K-12 advocates sue California for failing to fund education

A coalition of K-12 organizations sued the state of California today for not spending enough on public schools.

The state is getting sued by a number of groups that are closely involved with K-12 schools: the California School Boards Association, the California PTA, the Association of California School Administrators, school districts and students.

Attorney Deborah Caplan says they want the courts to strike down California’s funding system for schools.

“Its system for financing education is completely disconnected from the cost of the state’s education program and from the needs of California children.” Caplan said.

Sacramento-area middle school student Nigel Robinson agreed.

“They haven’t provided us with what we need to succeed.” Robinson said. “I just want the state to do its job.”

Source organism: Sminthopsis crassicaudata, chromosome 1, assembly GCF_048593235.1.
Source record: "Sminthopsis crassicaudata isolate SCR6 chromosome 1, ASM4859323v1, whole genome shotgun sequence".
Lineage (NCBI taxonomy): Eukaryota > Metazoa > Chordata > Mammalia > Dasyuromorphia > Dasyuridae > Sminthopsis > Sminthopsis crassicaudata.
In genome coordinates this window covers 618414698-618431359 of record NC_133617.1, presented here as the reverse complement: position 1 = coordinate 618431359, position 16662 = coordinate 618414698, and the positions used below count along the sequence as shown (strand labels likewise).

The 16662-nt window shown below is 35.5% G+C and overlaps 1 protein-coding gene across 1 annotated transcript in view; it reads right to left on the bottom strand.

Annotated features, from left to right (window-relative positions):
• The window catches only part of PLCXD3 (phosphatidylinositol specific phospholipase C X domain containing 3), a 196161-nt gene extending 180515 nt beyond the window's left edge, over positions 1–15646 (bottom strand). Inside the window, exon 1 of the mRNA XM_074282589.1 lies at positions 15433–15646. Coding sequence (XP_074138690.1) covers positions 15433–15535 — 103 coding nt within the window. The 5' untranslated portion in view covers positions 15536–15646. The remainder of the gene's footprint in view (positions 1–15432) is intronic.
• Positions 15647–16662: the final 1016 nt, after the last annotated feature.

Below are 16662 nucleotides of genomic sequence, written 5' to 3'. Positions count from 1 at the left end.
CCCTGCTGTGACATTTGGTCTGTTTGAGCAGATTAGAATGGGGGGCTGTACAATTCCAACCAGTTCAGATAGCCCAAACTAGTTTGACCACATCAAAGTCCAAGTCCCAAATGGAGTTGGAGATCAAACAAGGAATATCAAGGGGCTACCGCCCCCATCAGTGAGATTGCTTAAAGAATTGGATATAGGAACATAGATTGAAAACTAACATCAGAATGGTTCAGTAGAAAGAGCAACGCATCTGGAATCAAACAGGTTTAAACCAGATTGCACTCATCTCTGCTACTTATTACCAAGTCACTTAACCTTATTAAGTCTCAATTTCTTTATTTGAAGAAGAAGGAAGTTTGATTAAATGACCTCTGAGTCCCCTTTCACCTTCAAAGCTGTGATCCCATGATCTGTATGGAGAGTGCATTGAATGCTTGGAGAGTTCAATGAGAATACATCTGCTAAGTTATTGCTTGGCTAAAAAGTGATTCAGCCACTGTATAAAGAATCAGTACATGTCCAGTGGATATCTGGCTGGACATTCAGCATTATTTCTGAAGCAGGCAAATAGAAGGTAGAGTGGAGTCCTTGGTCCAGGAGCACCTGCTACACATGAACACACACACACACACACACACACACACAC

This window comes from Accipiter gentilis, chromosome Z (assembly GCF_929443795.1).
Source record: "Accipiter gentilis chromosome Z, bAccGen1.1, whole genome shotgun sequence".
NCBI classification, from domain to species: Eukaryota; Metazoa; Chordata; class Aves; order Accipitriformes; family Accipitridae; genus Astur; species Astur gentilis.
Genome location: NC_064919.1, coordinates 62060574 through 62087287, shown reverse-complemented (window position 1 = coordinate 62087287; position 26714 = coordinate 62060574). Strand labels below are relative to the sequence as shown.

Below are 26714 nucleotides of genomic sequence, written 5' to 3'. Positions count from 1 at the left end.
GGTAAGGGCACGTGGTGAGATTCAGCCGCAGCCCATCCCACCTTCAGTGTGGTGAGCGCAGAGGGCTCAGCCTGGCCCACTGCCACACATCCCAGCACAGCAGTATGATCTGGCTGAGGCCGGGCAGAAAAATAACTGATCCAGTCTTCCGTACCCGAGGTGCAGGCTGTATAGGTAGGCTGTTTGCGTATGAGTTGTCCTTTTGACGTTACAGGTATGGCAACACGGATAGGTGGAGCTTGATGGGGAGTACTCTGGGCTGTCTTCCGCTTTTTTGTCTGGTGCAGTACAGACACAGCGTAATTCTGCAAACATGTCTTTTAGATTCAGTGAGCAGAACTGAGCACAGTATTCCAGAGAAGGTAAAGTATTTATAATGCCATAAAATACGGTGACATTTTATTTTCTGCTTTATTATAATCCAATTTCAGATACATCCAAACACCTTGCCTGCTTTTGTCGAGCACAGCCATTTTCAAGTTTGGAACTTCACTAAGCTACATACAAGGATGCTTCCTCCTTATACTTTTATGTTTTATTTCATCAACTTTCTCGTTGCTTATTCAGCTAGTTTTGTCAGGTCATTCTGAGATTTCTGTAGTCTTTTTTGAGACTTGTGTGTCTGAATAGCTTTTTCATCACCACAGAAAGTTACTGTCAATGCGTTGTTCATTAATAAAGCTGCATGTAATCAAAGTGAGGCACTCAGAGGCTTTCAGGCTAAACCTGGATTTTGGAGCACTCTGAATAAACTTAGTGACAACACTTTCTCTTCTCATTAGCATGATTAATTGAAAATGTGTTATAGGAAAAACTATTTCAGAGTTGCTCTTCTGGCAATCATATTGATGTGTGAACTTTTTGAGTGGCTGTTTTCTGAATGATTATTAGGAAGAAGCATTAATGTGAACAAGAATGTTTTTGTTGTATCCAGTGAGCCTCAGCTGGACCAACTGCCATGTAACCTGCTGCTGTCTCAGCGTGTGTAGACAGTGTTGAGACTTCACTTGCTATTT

Voters passed Proposition 98 two decades ago to guarantee a minimum level of funding for education. About 40 percent of the general fund goes to K-12 schools. But Bob Wells says that doesn’t mean 40 percent is enough. He’s with the Association of School Administrators — one of the supporters of Prop 98.

“It was written to kind of stem the loss,” Wells said “to put a floor under the cuts. And the Governor and the legislature, every one of them since then has found ways to manipulate Prop 98 and get around it.”

The lawsuit asks the courts to get rid of California’s funding system for K-12 education and replace it with something better.

California Secretary of Education Bonnie Reiss said Gov. Arnold Schwarzenegger will oppose the lawsuit.

The plaintiffs say the state has cut $17 billion from K-12 schools and community colleges over the past two years.

"They need to draw a conclusion that there is an connection between the demands and the expectations that they create and the funding system to get them there," Frank Pugh with the California School Boards Association said today on AirTalk.

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